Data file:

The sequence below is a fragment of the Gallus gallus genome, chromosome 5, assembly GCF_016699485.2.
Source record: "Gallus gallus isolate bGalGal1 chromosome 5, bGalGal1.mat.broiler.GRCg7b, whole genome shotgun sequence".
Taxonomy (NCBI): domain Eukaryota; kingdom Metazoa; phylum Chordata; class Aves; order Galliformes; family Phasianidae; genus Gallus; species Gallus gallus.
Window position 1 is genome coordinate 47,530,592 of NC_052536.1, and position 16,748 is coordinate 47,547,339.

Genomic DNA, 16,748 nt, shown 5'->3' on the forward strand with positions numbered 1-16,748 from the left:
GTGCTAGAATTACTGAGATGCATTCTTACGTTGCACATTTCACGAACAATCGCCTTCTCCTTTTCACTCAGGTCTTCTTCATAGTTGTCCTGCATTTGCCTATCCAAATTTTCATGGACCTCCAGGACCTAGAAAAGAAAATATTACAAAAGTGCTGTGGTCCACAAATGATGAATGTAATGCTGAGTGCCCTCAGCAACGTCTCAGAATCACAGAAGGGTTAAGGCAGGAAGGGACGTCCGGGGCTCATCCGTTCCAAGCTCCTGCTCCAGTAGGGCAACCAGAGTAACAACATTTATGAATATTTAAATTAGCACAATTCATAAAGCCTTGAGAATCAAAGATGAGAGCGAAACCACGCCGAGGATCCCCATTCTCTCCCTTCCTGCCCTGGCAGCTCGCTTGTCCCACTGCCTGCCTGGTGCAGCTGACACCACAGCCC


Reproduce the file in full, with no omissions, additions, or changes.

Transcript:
The sequence below is a fragment of the Gallus gallus genome, chromosome 5, assembly GCF_016699485.2.
Source record: "Gallus gallus isolate bGalGal1 chromosome 5, bGalGal1.mat.broiler.GRCg7b, whole genome shotgun sequence".
Taxonomy (NCBI): domain Eukaryota; kingdom Metazoa; phylum Chordata; class Aves; order Galliformes; family Phasianidae; genus Gallus; species Gallus gallus.
Window position 1 is genome coordinate 47,530,592 of NC_052536.1, and position 16,748 is coordinate 47,547,339.

Genomic DNA, 16,748 nt, shown 5'->3' on the forward strand with positions numbered 1-16,748 from the left:
GTGCTAGAATTACTGAGATGCATTCTTACGTTGCACATTTCACGAACAATCGCCTTCTCCTTTTCACTCAGGTCTTCTTCATAGTTGTCCTGCATTTGCCTATCCAAATTTTCATGGACCTCCAGGACCTAGAAAAGAAAATATTACAAAAGTGCTGTGGTCCACAAATGATGAATGTAATGCTGAGTGCCCTCAGCAACGTCTCAGAATCACAGAAGGGTTAAGGCAGGAAGGGACGTCCGGGGCTCATCCGTTCCAAGCTCCTGCTCCAGTAGGGCAACCAGAGTAACAACATTTATGAATATTTAAATTAGCACAATTCATAAAGCCTTGAGAATCAAAGATGAGAGCGAAACCACGCCGAGGATCCCCATTCTCTCCCTTCCTGCCCTGGCAGCTCGCTTGTCCCACTGCCTGCCTGGTGCAGCTGACACCACAGCCC